Business leaders once looked to centralisation and outsourcing to improve efficiency in a company's financial processes but automation now offers even greater potential for achieving efficiency. So just how big an impact will automation have on corporate treasury? The authors of this McKinsey article consider how far it's possible to go in automating the financial function and what financial executives need to think about if they decide to go down the road of using more technology. For a start, they cite research on how many financial processes it's currently possible to hand over to automation: McKinsey Global Institute’s research on automation found that currently proven technologies can fully automate 42 per cent of finance activities and mostly automate a further 19 per cent – making a total of 61 per cent of financial processes fully or partially suitable for automation.
Benefits of automation can be 'elusive'
This sounds positive but the three McKinsey authors – Frank Plaschke, Ishaan Seth and Rob Whiteman – note that automating the finance function “may be enticing conceptually, but benefits can be elusive. CFOs will need a clearer understanding of what kinds of activities can be automated.” They also note that some of the technologies that enable the automation of basic tasks have existed for some time – but they are now better, faster and cheaper than in the past.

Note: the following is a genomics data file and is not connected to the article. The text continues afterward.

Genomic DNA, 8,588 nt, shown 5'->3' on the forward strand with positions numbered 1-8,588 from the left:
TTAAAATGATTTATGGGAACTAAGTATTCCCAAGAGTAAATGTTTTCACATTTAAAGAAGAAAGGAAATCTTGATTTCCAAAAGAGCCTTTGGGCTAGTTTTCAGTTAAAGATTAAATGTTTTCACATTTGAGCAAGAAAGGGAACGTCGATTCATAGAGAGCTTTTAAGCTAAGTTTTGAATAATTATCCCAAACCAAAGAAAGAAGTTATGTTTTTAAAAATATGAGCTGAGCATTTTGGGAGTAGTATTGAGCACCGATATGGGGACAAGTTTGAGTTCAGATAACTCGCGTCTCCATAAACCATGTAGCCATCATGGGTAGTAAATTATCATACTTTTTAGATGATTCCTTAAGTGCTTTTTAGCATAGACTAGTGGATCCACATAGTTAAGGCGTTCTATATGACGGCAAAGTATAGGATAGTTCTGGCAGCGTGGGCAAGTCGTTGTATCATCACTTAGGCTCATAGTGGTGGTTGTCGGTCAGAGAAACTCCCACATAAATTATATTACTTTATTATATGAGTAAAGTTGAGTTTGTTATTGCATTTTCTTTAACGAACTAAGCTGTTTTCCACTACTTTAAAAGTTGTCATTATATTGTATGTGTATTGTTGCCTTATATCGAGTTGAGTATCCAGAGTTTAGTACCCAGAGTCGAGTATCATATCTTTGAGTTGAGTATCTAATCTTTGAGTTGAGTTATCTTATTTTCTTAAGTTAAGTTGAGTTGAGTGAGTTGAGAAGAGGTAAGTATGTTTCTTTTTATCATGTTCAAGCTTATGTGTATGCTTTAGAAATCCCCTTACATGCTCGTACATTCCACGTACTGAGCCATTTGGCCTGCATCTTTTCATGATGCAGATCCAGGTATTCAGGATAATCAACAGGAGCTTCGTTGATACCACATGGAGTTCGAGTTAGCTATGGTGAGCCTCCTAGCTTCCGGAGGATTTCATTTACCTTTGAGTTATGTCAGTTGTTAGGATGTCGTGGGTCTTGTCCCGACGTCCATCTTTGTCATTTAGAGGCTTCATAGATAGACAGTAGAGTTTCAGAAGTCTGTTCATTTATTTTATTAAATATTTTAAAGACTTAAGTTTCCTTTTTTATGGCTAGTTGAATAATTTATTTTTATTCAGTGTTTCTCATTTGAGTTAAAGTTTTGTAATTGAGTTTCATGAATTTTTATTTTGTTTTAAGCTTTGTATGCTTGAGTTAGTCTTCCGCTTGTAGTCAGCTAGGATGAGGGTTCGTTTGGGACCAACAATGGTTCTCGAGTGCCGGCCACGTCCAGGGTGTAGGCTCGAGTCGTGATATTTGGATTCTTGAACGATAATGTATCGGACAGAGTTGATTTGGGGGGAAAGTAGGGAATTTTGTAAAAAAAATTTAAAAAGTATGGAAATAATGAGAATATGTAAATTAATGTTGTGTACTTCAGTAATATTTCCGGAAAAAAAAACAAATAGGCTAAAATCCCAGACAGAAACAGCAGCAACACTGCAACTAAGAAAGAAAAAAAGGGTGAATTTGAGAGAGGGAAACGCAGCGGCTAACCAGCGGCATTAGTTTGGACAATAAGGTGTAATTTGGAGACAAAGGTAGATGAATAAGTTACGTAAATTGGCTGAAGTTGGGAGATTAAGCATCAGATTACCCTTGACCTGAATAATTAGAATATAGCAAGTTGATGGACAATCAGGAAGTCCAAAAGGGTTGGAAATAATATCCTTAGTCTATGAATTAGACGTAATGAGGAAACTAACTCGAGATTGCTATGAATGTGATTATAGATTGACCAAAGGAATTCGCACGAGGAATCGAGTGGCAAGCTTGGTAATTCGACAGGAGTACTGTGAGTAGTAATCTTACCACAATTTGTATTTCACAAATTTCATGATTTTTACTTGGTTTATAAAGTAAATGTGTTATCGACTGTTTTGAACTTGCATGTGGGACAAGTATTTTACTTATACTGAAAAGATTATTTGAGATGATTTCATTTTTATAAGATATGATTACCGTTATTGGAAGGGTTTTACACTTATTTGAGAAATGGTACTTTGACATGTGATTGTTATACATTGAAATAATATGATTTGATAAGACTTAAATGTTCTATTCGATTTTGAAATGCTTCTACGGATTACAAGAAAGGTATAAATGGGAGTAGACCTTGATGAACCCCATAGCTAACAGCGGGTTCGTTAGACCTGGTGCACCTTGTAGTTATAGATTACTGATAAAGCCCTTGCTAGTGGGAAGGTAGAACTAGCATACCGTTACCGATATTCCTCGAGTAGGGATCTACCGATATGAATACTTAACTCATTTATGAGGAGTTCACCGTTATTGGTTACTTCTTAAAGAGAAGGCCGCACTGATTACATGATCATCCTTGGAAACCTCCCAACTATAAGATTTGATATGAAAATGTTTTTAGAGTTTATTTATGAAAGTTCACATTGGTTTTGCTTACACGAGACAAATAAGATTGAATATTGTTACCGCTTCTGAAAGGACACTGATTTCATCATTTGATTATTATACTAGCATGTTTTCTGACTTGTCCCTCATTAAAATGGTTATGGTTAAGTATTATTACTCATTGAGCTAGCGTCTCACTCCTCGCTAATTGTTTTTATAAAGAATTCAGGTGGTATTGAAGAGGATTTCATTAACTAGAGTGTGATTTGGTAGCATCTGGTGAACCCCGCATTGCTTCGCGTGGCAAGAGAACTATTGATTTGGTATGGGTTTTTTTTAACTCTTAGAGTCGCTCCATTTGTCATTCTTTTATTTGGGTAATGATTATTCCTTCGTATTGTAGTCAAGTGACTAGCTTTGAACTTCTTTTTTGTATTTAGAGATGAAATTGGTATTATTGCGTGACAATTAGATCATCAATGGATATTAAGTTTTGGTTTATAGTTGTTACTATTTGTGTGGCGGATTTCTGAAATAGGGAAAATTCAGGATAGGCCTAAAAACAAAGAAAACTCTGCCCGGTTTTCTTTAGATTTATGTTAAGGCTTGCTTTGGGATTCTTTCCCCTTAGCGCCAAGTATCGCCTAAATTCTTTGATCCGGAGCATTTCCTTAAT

Although 61 per cent of financial processes are fully or partially suitable for automation, the McKinsey authors recommend that companies should take a conservative approach to robotic process automation (RPA). They write: “Today, we estimate that it makes sense from a cost/benefit perspective to automate about half of the work that can be technically automated using RPA and related task-automation technologies.” The remainder of the opportunity requires advanced cognitive-automation technologies, such as machine-learning algorithms and natural-language tools, say the authors.
Unlocking the full potential of automation technologies requires a fundamental rethink of financial processes and the McKinsey authors write that managers “must be willing to reengineer their processes completely” and a transformation process requires leadership and vision from the CFO.
They also suggest the following approaches to managing an automation project – which will inevitably involve disruption in terms of financial processes and the roles and tasks required of employees, as well as disruption to the human resources needs of the company:
- Start with the more mundane, transactional tasks, which inherently have higher turnover.
- Create a human-resources and placement capability that works in lockstep with the CFO and the finance function.
- Adapt the recruiting and retention profile to get the finance professionals you need.
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